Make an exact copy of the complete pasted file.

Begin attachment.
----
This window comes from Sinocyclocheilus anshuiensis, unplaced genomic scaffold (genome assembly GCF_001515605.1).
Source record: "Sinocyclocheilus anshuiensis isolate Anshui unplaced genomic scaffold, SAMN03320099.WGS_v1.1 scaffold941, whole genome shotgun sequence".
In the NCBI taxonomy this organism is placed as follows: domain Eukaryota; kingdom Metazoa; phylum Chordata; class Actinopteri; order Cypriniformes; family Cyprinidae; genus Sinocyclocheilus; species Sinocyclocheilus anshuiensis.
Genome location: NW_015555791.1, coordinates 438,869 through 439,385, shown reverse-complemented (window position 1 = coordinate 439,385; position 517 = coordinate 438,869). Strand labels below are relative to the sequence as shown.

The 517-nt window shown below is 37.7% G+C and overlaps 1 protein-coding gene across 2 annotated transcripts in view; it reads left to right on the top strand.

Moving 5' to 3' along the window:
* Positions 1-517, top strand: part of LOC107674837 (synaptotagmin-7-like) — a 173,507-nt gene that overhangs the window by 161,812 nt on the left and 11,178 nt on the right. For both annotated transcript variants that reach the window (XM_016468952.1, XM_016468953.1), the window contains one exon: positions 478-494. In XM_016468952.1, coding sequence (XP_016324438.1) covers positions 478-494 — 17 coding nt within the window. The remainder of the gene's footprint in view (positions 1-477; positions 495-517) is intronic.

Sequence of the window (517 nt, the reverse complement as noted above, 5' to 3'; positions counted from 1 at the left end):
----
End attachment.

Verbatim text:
This window comes from Sinocyclocheilus anshuiensis, unplaced genomic scaffold (genome assembly GCF_001515605.1).
Source record: "Sinocyclocheilus anshuiensis isolate Anshui unplaced genomic scaffold, SAMN03320099.WGS_v1.1 scaffold941, whole genome shotgun sequence".
In the NCBI taxonomy this organism is placed as follows: domain Eukaryota; kingdom Metazoa; phylum Chordata; class Actinopteri; order Cypriniformes; family Cyprinidae; genus Sinocyclocheilus; species Sinocyclocheilus anshuiensis.
Genome location: NW_015555791.1, coordinates 438,869 through 439,385, shown reverse-complemented (window position 1 = coordinate 439,385; position 517 = coordinate 438,869). Strand labels below are relative to the sequence as shown.

The 517-nt window shown below is 37.7% G+C and overlaps 1 protein-coding gene across 2 annotated transcripts in view; it reads left to right on the top strand.

Moving 5' to 3' along the window:
* Positions 1-517, top strand: part of LOC107674837 (synaptotagmin-7-like) — a 173,507-nt gene that overhangs the window by 161,812 nt on the left and 11,178 nt on the right. For both annotated transcript variants that reach the window (XM_016468952.1, XM_016468953.1), the window contains one exon: positions 478-494. In XM_016468952.1, coding sequence (XP_016324438.1) covers positions 478-494 — 17 coding nt within the window. The remainder of the gene's footprint in view (positions 1-477; positions 495-517) is intronic.

Sequence of the window (517 nt, the reverse complement as noted above, 5' to 3'; positions counted from 1 at the left end):